United Airlines will roll out a new COVID-19 testing program for passengers beginning Oct. 15. The airline said testing at first will only be available for passengers traveling to Hawaii from San Francisco International Airport. Why Hawaii? The airline, the first in the U.S. to offer rapid testing, has more flights to the state than any other U.S. carrier, and the Aloha State’s new testing requirements begin the same day as United’s.
“We’ll look to quickly expand customer testing to other destinations and U.S. airports later this year,” said Toby Enqvist, the airline’s chief customer officer. Airlines and trade groups have been calling on the federal government to establish a testing program and require passengers to wear masks since this summer. All major U.S. airlines now have their own mask policies in place.
– Jayme Deerwester
Soccer star tests positive, throws down against COVID-19
Global soccer star Zlatan Ibrahimović has tested positive for COVID-19, AC Milan announced Thursday. The club said the Swede, one of the premier strikers of the last two decades, tested positive ahead of Thursday night’s Europa League qualifying match against Bodø/Glimt. AC Milan “has informed the relevant authorities” and Ibrahimović is in quarantine at home, the team said in a statement. Ibrahimović’s teammates and club staff have tested negative.
“Covid had the courage to challenge me,” Ibrahimović, who scored both his team’s goals in a game Monday, said in a Twitter post. “Bad idea.”
– Chris Bumbaca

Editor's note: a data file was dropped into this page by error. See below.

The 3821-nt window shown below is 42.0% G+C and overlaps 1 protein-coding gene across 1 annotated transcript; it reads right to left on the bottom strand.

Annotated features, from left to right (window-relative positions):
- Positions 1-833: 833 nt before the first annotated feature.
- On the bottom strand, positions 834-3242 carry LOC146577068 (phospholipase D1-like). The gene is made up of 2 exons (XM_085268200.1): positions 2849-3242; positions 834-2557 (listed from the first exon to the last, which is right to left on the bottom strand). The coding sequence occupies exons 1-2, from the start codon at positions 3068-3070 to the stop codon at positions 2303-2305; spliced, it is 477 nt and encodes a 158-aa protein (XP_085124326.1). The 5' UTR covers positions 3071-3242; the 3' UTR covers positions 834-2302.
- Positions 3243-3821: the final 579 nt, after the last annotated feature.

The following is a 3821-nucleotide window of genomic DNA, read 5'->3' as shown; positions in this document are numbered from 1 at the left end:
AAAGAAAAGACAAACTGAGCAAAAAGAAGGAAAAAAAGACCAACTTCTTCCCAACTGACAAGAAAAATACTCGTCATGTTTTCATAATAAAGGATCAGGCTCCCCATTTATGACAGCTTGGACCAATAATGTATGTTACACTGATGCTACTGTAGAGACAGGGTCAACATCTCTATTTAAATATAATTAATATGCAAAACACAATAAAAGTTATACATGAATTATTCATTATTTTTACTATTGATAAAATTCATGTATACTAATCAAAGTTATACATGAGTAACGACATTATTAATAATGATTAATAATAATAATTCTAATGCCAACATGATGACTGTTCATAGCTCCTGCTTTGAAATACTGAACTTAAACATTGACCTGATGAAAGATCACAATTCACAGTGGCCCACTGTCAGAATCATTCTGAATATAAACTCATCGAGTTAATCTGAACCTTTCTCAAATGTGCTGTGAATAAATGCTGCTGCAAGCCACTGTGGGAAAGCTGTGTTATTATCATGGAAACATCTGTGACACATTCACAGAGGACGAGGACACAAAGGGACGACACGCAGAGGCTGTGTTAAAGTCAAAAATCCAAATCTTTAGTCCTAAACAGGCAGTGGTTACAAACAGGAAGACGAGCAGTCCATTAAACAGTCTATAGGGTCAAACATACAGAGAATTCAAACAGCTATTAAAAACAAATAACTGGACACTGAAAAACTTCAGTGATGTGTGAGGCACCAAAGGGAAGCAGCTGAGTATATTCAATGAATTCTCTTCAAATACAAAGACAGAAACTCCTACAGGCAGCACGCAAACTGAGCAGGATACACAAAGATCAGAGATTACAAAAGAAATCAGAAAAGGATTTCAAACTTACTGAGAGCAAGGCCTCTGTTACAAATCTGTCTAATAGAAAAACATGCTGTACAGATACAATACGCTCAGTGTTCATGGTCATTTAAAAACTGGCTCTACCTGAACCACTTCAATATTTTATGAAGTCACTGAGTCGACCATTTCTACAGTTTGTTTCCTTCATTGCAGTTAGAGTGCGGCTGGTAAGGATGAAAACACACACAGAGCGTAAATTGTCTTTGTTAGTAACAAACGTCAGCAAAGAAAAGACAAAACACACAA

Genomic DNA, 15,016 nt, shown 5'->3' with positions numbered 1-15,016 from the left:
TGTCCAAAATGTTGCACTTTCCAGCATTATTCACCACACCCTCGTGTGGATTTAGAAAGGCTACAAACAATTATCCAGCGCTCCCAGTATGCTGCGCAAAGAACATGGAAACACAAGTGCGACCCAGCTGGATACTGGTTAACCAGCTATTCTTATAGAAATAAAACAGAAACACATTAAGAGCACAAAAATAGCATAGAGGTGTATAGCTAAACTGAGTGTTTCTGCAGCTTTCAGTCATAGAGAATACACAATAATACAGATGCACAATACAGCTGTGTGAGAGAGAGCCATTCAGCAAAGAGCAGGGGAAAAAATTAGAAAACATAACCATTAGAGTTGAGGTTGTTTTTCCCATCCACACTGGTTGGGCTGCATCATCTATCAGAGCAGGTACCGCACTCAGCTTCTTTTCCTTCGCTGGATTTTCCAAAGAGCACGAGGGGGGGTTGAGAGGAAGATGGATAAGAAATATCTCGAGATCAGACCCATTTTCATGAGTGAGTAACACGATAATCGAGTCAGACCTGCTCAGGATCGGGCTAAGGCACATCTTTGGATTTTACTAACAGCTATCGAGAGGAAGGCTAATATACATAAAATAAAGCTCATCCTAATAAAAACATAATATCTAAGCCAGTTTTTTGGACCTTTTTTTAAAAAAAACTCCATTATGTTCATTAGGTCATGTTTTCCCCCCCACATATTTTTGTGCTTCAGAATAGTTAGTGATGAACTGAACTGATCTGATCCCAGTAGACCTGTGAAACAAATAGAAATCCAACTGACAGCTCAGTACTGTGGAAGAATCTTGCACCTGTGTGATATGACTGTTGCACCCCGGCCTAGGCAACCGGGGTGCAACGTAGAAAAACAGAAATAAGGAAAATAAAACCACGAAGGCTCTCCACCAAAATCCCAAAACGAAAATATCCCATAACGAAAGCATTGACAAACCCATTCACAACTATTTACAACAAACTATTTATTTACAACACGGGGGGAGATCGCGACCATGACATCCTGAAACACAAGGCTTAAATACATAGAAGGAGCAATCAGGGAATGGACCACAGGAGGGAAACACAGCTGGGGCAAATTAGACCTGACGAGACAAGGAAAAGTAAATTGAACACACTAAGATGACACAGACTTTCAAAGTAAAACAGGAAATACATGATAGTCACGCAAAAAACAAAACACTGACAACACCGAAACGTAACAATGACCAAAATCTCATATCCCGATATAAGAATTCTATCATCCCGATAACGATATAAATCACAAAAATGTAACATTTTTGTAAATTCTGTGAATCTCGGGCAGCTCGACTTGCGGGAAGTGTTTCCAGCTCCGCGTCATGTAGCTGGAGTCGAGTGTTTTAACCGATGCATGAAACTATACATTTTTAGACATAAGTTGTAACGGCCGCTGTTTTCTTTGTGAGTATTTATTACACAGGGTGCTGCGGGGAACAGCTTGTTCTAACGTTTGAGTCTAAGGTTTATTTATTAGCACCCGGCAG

Missouri city, a la ‘Footloose,’ banning musical activities after 11 p.m.
A ban on “music activities” after 11 p.m. kicks in Friday in St. Charles, Missouri. The city has been overwhelmed with partiers denied entry to bars in St. Louis because of coronavirus restrictions. The ban has drawn mention of the 1984 movie “Footloose,” in which a small town bans dancing until a newcomer played by actor Kevin Bacon rolls into town and turns the tide.
“I feel a little bit like the movie ‘Footloose,’ but that’s not what this is about,” Mayor Dan Borgmeyer told KTVI-TV. The mayor blamed rowdy crowds that have spilled into city streets, resulting in fights and creating enough concern that police presence downtown at night has tripled in recent months.
Nearly two months after federal regulators unveiled rules for at-home coronavirus tests, no company has federal approval to sell these fast and cheap tests even though the technology is ready. No company has been cleared to sell tests directly to consumers for widespread screening – a step some believe is necessary to slow the spread of COVID-19. Gaining FDA authorization for these inexpensive, at-home tests is no easy task.
“The way to get this under control is if people find out as early as possible they are infected and then quarantine from others,” said Dr. Yukari Manabe, a Johns Hopkins University professor of medicine.
– Ken Alltucker and Ramon Padilla
Welcome home: Grown children return to nest in pandemic economics